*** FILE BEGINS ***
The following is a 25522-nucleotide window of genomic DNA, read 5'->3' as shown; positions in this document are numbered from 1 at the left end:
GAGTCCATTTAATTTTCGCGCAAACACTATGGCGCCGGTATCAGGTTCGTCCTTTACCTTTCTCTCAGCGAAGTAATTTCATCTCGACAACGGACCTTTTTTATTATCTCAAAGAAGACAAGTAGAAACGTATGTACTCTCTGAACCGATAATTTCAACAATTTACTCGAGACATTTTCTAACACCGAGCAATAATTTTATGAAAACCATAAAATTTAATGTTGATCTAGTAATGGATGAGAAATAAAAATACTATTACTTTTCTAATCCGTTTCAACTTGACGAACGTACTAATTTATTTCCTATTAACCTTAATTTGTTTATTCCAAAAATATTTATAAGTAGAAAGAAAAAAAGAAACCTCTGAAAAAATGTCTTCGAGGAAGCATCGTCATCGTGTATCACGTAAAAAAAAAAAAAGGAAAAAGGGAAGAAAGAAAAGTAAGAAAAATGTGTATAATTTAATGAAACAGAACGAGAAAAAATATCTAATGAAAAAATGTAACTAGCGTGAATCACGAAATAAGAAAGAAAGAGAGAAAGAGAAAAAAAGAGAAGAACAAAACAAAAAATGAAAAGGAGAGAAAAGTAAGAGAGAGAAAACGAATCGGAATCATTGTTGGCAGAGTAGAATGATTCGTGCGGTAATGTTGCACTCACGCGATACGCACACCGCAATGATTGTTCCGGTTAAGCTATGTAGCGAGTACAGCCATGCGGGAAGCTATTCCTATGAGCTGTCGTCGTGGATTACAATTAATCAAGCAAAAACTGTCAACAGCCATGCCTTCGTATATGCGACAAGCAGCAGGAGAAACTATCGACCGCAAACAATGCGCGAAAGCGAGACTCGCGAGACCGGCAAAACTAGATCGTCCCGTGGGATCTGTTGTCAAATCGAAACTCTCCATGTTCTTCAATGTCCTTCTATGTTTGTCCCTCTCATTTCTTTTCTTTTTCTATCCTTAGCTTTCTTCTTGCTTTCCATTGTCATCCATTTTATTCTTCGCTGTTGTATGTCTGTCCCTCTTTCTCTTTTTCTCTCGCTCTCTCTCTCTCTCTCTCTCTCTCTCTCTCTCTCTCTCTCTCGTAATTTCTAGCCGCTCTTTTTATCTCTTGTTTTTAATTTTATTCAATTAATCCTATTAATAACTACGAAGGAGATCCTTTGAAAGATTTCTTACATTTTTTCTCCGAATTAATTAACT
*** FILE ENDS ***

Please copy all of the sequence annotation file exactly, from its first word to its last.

The following is a 25522-nucleotide window of genomic DNA, read 5'->3' as shown; positions in this document are numbered from 1 at the left end:
GAGTCCATTTAATTTTCGCGCAAACACTATGGCGCCGGTATCAGGTTCGTCCTTTACCTTTCTCTCAGCGAAGTAATTTCATCTCGACAACGGACCTTTTTTATTATCTCAAAGAAGACAAGTAGAAACGTATGTACTCTCTGAACCGATAATTTCAACAATTTACTCGAGACATTTTCTAACACCGAGCAATAATTTTATGAAAACCATAAAATTTAATGTTGATCTAGTAATGGATGAGAAATAAAAATACTATTACTTTTCTAATCCGTTTCAACTTGACGAACGTACTAATTTATTTCCTATTAACCTTAATTTGTTTATTCCAAAAATATTTATAAGTAGAAAGAAAAAAAGAAACCTCTGAAAAAATGTCTTCGAGGAAGCATCGTCATCGTGTATCACGTAAAAAAAAAAAAAGGAAAAAGGGAAGAAAGAAAAGTAAGAAAAATGTGTATAATTTAATGAAACAGAACGAGAAAAAATATCTAATGAAAAAATGTAACTAGCGTGAATCACGAAATAAGAAAGAAAGAGAGAAAGAGAAAAAAAGAGAAGAACAAAACAAAAAATGAAAAGGAGAGAAAAGTAAGAGAGAGAAAACGAATCGGAATCATTGTTGGCAGAGTAGAATGATTCGTGCGGTAATGTTGCACTCACGCGATACGCACACCGCAATGATTGTTCCGGTTAAGCTATGTAGCGAGTACAGCCATGCGGGAAGCTATTCCTATGAGCTGTCGTCGTGGATTACAATTAATCAAGCAAAAACTGTCAACAGCCATGCCTTCGTATATGCGACAAGCAGCAGGAGAAACTATCGACCGCAAACAATGCGCGAAAGCGAGACTCGCGAGACCGGCAAAACTAGATCGTCCCGTGGGATCTGTTGTCAAATCGAAACTCTCCATGTTCTTCAATGTCCTTCTATGTTTGTCCCTCTCATTTCTTTTCTTTTTCTATCCTTAGCTTTCTTCTTGCTTTCCATTGTCATCCATTTTATTCTTCGCTGTTGTATGTCTGTCCCTCTTTCTCTTTTTCTCTCGCTCTCTCTCTCTCTCTCTCTCTCTCTCTCTCTCTCTCTCTCTCGTAATTTCTAGCCGCTCTTTTTATCTCTTGTTTTTAATTTTATTCAATTAATCCTATTAATAACTACGAAGGAGATCCTTTGAAAGATTTCTTACATTTTTTCTCCGAATTAATTAACT